“Adverse Inference” Jury Charges Regarding Failure to Call an Expert Witness to Testify

Washington v. Perez, 219 N.J. 338 (2014).  Under certain circumstances, a party is entitled to a charge that permits a jury to draw an adverse inference from an opposing party’s failure to call a witness whose testimony would naturally have been expected to be presented were it favorable to the party who might have called that witness.  The two leading cases in this area are State v. Clawans, 38 N.J. 162 (1962), and State v. Hill, 199 N.J. 545 (1999).  Neither of those cases, however, nor any other Supreme Court case, had addressed the question whether an adverse inference charge is proper in a personal injury action where “a party declines to present the testimony of expert witnesses whose opinions have been disclosed in accordance with the discovery rules.”  Defendant had elected not to call two experts who would have testified about the causation of plaintiff’s injuries.  In a unanimous opinion by Justice Patterson, the Court concluded that such an inference was not appropriate.

Justice Patterson meticulously traced the history of adverse inference jury charges in New Jersey, noting that the Supreme Court has “consistently applied the rule with caution.”  Previous Appellate Division cases had reached divergent outcomes regarding adverse inference charges in the context of expert witnesses, as distinct from fact witnesses.  Justice Patterson ultimately concluded that an adverse inference charge “will rarely be warranted” when the missing witness is an expert.  She cited four reasons that underlay that result.

First, the Court Rules require detailed disclosure, in advance, of expert opinions.  Those rules do not apply to fact witnesses.  Thus, the essence of an expert’s testimony is not a surprise to either side at trial.  As a result, it would be an unusual event that a party would decline to call an expert due to a fear of what that expert might unexpectedly say.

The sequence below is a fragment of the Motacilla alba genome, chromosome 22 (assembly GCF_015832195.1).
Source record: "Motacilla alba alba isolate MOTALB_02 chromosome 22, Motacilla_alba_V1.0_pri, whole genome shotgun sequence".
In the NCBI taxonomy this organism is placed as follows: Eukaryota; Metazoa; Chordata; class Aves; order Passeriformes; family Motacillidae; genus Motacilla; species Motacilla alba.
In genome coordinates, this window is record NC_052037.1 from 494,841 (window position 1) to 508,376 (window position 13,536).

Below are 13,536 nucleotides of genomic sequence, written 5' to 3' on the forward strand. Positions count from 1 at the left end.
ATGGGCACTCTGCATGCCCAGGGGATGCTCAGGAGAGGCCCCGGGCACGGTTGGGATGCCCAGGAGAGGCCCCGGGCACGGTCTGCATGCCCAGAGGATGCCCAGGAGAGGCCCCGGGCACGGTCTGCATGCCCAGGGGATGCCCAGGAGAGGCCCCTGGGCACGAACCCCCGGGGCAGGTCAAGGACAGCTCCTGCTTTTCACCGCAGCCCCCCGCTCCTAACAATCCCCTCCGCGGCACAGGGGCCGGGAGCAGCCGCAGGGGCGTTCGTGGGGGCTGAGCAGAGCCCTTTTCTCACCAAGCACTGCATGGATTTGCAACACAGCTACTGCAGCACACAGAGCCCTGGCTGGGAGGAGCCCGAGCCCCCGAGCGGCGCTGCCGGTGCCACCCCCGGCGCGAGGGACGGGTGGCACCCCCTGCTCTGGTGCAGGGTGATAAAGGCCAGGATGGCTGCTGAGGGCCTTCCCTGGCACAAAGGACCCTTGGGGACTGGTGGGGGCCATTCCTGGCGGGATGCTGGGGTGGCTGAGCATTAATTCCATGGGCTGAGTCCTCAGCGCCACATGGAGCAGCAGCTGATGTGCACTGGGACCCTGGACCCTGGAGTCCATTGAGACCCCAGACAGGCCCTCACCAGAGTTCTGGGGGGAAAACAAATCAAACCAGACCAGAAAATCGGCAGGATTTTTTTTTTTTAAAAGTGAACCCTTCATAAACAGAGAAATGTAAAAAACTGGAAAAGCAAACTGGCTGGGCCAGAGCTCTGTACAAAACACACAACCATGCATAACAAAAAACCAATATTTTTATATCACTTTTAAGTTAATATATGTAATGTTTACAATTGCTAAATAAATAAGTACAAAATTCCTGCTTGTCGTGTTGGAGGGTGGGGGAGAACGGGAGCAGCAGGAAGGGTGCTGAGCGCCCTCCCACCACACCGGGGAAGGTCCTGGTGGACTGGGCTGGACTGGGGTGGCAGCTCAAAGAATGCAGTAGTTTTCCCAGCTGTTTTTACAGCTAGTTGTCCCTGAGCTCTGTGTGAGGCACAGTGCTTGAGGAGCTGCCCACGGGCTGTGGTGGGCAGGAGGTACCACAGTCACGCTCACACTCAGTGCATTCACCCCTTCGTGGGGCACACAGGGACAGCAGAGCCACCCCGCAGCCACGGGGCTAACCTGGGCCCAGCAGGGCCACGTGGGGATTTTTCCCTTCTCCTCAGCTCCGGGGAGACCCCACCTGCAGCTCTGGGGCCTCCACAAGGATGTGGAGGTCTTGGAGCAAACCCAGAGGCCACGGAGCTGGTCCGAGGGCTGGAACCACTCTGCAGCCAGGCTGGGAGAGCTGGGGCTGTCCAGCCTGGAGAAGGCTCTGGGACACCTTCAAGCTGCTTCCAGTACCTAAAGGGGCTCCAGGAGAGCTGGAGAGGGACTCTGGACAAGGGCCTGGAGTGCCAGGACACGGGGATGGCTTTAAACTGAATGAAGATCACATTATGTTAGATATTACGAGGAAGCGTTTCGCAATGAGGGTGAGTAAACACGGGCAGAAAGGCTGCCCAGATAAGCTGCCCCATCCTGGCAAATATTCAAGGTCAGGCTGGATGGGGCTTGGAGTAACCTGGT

Second, and again unlike fact witnesses, “an expert is unlikely to be in exclusive possession of factual evidence that would justify an adverse inference charge.”  Parties normally would have no reason for concern that an expert, if called to testify, might “reveal unfavorable facts that might otherwise be disclosed.”

Third, in most cases, parties are not required to provide expert testimony (though Justice Patterson rightly noted some exceptions to that principle).  The rules “do not preclude a party from choosing among multiple experts identified before trial, or foregoing the presentation of expert testimony entirely.”

Finally, and again in contrast to fact witnesses, there are many valid reasons why a party would choose not to call an expert to testify at trial, as Justice Patterson carefully described.  Those reasons include expense, unavailability of the expert, a decision to call fewer than all experts whom a party had designated on a particular issue, or even the pre-trial resolution of an issue on which an expert might have testified.  In short, the factors that may lead to an adverse inference charge as a result of failure to call a fact witness are generally inapplicable to uncalled expert witnesses in most cases.  The reasons not to call an expert largely have nothing to do with the potential for an expert to have given adverse testimony if called.

Having completed that analysis and established the general rule, Justice Patterson went on to evaluate whether this case posed an “exceptional situation” that would call for an adverse inference charge.  Using a four-part test stated in Hill, she concluded that this was not such a situation.

As an aside, Justice Patterson discussed in a lengthy footnote Model Civil Jury Charge 1.18 (“Witness– Failure of a Party to Produce; Adverse Inference”) and suggested that, in contrast to the comparable criminal jury charge, Model Civil Charge 1.18 may not comply with Clawans and Hill.  She suggested that the Model Civil Jury Charge Committee review that charge in the context of those two cases.  This is not the first time in recent years that appellate court opinions have identified potential problems with Model Jury Charges.

The Court’s decision on the issue of adverse inference charges for uncalled expert witnesses seems to be a wise recognition of the differences between fact and expert witnesses and the reasons for not calling each type of witness.  In general, no adverse inference should attend a decision not to call an expert.  Justice Patterson’s decision leaves room, however, for such an inference if warranted in particular circumstances.